360°F to 375°F (182°C to 190°C) – Very Dark Caramel
The caramel darkens even further becoming a little bitter.
400°F to 410°F (204°C to 210°C) – Black Jack
The liquefied sugar turns black and decomposes beyond 410°F (210°C)
How to Make Caramel Sauce
IMPORTANT: Before you begin, read and understand this recipe all the way through. Also, measure out all of the ingredients and have each ready to go when needed.
Caramel is hotter than 40 hells! Be extra careful when preparing it. With temps up to 350 degrees, it can grab onto your skin and burn you. Use extreme caution when adding the butter and cream to the hot sugar. It’s almost like lava. Stand away from the stove keeping your face away from the pot and add the butter and cream very slowly.
I recommend using at least a 2 ½ quart saucepan or larger to ensure the saucepan is large enough to hold the caramel sauce. This allows plenty of room for the bubbling hot caramel and room to stir it. Also, you need to make sure your utensil is heat-resistant enough to handle the job. Typically a wooden spoon, a silicone spatula, or a metal whisk is best.
Begin by heating the sugar in a medium saucepan, over medium heat; stirring often.
As the sugar heats up, it begins to clump together and starts to break down into a liquid. Keep stirring! This will break down any clumps.
At 340°F (170°C) the sugar is in a liquid form. Continue stirring and heat the liquified sugar until the temperature rises to 350 degrees F (177°C).
Once the liquefied sugar reaches 350 degrees F (177°C), carefully add the butter a few cubes at a time. BE CAREFUL! The mixture will hiss and splatter and act all kinds of cranky. Don’t worry, just keep stirring in the butter until it has melted completely.
Once the butter has melted, CAREFULLY add in the heavy cream. Stir the mixture and let it boil for 3 minutes.
Remove the caramel sauce from the heat, and let the caramel cool at least 15 minutes before pouring it into a container.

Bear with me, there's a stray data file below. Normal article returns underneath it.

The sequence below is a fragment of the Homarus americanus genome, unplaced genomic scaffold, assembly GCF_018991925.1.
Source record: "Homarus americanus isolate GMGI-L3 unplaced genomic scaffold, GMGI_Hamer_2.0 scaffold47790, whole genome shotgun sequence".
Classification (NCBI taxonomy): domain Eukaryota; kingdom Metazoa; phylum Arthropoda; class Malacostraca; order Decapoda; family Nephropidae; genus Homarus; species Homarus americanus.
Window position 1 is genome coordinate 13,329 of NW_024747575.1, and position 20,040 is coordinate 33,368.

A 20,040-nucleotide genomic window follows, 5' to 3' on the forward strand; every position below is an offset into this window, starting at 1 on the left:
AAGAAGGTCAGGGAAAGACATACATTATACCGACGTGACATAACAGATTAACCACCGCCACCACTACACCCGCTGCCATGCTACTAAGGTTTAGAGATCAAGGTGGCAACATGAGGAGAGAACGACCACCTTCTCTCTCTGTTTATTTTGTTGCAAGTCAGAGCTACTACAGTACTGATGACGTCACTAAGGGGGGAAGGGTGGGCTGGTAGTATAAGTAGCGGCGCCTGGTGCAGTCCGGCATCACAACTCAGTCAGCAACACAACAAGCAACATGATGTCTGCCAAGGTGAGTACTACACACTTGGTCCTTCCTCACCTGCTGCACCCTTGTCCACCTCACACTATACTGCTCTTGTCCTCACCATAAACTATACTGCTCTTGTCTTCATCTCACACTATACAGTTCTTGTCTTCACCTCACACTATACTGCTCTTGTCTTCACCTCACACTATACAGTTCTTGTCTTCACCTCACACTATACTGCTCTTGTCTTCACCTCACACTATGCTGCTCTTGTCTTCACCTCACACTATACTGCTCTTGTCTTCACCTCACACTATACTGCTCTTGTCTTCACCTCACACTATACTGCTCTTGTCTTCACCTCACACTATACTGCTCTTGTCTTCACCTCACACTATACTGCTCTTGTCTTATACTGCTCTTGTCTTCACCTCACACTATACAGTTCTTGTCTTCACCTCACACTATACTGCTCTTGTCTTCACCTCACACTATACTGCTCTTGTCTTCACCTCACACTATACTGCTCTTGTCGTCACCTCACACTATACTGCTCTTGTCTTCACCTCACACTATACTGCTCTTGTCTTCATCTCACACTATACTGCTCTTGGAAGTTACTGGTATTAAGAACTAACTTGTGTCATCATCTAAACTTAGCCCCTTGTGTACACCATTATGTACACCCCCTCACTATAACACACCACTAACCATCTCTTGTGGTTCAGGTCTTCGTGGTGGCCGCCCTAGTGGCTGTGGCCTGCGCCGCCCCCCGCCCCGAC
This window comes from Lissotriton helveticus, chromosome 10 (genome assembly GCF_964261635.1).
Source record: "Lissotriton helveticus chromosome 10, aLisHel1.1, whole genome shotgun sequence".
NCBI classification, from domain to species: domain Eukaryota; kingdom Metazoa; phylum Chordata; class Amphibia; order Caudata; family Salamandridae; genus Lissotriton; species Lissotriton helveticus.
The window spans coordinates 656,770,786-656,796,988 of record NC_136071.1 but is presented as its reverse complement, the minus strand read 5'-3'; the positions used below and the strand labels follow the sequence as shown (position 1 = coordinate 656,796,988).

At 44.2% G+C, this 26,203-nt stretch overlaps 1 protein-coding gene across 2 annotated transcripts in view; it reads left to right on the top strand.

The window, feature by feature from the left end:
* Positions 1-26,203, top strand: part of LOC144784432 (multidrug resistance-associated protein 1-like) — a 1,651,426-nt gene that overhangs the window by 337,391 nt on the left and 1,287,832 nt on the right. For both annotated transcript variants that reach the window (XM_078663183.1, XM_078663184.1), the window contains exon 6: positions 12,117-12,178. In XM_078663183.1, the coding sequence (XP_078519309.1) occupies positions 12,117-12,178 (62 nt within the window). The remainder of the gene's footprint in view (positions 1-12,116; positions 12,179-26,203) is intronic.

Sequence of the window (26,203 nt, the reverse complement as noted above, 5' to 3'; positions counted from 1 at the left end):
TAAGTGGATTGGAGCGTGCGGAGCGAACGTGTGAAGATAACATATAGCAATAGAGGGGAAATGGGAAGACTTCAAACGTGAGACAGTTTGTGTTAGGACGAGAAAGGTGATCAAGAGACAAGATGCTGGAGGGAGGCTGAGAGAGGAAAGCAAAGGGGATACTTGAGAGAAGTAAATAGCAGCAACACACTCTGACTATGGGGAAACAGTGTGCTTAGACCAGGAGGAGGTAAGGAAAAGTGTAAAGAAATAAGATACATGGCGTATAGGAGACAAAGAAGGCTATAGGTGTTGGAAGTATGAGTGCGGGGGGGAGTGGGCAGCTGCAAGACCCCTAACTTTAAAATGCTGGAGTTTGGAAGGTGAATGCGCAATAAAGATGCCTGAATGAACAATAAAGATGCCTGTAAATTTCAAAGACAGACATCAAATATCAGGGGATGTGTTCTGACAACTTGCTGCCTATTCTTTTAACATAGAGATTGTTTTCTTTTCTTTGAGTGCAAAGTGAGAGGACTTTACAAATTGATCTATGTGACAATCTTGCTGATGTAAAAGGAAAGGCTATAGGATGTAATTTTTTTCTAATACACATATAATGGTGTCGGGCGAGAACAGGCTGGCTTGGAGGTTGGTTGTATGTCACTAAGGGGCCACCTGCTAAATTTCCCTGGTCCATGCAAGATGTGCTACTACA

After the caramel sauce has cooled a bit, use it directly or pour it into a jar or microwave-safe airtight container.
Reheating Caramel Sauce:
Spoon out the desired amount of caramel into a bowl or remove the lid from the jar or container. Heat the sauce in a microwave oven, on high heat for 15-second intervals, until the caramel becomes warm and thin. Pour, drizzle, coat, and dip the caramel sauce, as desired.
Storing Caramel Sauce:
Store the caramel sauce in the refrigerator for about 3 to 4 weeks.
You can also pour the caramel sauce into a freezer-safe container and freeze it for up to 3-months.
To use the caramel sauce from the freezer, defrost overnight in the refrigerator.
Salted Caramel Sauce:
If you love salted caramel, you can sprinkle extra salt on top of your caramel sauce creations as a garnish or for desired taste. I recommend kosher, fleur de sel, Himalayan Pink, or sea salt for serving.
It’s important to remember, you can always add but you can never take it away, so add a little until you get the desired amount.
Uses For Caramel Sauce:
- Ice Cream
- Cinnamon rolls
- Fruits: apples, peaches, bananas
- Breakfast: pancakes, French toast, waffles
- Caramel also makes a great gift! Pour it into a fancy jar and tie a bow around the lid. Viola!
I hope you enjoy making this caramel sauce and have tons of fun using it!
What will you put it on? Comment below!
- 2 cups granulated sugar
- ¾ cup unsalted butter (1 ½ sticks) diced into ½-inch cubes
- 1 cup heavy cream
- Begin by heating the sugar in a medium saucepan, over medium heat; stirring often.As the sugar heats up, it begins to clump together and starts to break down into a liquid. Keep stirring! This will break down any clumps.
- At 340°F (170°C) the sugar is in a liquid form. Continue stirring and heat the liquified sugar until the temperature rises to 350 degrees F (177°C).
- Once the liquefied sugar reaches 350 degrees F (177°C), carefully add the butter a few cubes at the time. BE CAREFUL! The mixture will hiss and splatter and act all kinds of cranky. Don’t worry, just keep stirring in the butter until it has melted completely.
- Once the butter has melted, CAREFULLY add in the heavy cream. Stir the mixture and let it boil for 3 minutes.
- Remove the caramel sauce from the heat, and let the caramel cool at least 15 minutes before pouring into a container.
- After the caramel sauce has cooled a bit, use directly or pour it into a jar or microwave-safe airtight container.